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Publisher's Summary

This is the original diary of the wife of Confederate General James Chesnut, Jr., who was an aide to President Jefferson Davis. It is a fascinating narrative of all the years of the American Civil War. It focuses on the daily lives and hardships of all who suffered through the war, from ordinary people to the Confederacy's generals and political elite.

Mary Chesnut's prose has lost none of its provocative bite through the ages: "I think incompatibility of temper began when it was made plain to us that we get all the opprobrium of slavery while they, with their tariff, get the money there is in it." Nor any of its ironic sense of humor: "We try our soldiers to see if they are hot enough before we enlist them. If, when water is thrown on them they do not sizzle, they won’t do; their patriotism is too cool."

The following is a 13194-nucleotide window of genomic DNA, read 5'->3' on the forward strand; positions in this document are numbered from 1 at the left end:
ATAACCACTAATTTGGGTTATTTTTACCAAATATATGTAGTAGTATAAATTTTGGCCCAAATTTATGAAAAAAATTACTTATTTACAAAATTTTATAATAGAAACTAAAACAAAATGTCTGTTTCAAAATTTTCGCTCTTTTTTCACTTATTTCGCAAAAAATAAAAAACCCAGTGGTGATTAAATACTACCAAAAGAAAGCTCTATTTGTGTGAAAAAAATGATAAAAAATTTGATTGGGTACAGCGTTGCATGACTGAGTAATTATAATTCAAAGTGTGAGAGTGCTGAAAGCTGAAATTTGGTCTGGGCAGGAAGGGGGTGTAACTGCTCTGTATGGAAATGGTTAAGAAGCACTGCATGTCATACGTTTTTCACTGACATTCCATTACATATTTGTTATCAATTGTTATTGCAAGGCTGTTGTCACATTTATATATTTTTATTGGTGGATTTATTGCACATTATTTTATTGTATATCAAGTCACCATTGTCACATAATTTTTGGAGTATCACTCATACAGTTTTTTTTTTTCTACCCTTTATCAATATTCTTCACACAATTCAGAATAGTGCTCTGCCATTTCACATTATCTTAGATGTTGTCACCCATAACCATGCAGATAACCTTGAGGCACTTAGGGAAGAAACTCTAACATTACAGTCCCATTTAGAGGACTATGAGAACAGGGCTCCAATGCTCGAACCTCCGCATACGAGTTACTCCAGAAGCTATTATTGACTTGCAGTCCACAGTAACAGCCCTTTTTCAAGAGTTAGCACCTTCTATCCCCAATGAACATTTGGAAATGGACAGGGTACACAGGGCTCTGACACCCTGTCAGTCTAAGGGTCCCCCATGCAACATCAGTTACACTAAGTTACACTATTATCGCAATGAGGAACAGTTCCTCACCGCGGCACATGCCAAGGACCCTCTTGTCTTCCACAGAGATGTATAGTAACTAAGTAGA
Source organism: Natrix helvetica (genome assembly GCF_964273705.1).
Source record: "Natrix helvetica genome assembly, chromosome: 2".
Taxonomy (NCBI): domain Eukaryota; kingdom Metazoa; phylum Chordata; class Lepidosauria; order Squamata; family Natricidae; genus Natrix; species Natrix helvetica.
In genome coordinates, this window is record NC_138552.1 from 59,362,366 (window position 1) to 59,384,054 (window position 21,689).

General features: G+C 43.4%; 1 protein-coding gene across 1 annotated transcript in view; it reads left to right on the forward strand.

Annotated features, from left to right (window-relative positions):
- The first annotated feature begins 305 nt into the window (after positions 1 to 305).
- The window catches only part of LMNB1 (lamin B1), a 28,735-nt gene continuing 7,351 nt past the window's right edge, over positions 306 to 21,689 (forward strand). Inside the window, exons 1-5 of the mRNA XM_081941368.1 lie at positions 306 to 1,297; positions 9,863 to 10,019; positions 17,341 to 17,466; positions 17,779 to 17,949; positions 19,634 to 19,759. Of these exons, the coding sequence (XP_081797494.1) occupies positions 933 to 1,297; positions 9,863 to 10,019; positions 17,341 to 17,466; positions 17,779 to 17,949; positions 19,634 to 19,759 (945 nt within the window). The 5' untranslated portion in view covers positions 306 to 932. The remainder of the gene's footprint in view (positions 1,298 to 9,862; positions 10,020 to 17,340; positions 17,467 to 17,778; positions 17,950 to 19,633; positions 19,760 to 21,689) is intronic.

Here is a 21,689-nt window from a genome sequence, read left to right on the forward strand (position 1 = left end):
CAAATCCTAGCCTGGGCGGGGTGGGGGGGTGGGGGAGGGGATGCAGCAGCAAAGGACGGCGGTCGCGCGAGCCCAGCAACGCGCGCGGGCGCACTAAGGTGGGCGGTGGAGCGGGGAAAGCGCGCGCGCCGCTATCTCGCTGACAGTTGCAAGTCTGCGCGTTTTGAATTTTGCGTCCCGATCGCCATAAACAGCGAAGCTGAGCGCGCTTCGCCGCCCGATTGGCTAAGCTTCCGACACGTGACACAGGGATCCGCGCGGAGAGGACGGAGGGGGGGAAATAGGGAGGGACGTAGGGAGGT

©2017 Audioliterature (P)2017 Audioliterature

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Must read—unique view of Antebellum, bellum & post bellum Southern life

A students of the Civil War, I highly recommend this book. Nowhere else is captured the trials, sentiments, & intimate insight to Southern life in the late 1850s and early 1860s. The annotations wrt the prominent military & government figures as well as battles is masterfully woven into the diary.

No other Civil War account covers the ground that this one does.

What’s missing? More perspectives of the poor black & white people during this time. Mary Chestnut was the wife of a senator and confederate officer which must be remembered as she gives her thoughts & assessments of the time. Even so, this is a must read if you endeavor to understand the American Civil War & its aftermath which is still felt today in the groundwater of the nation.

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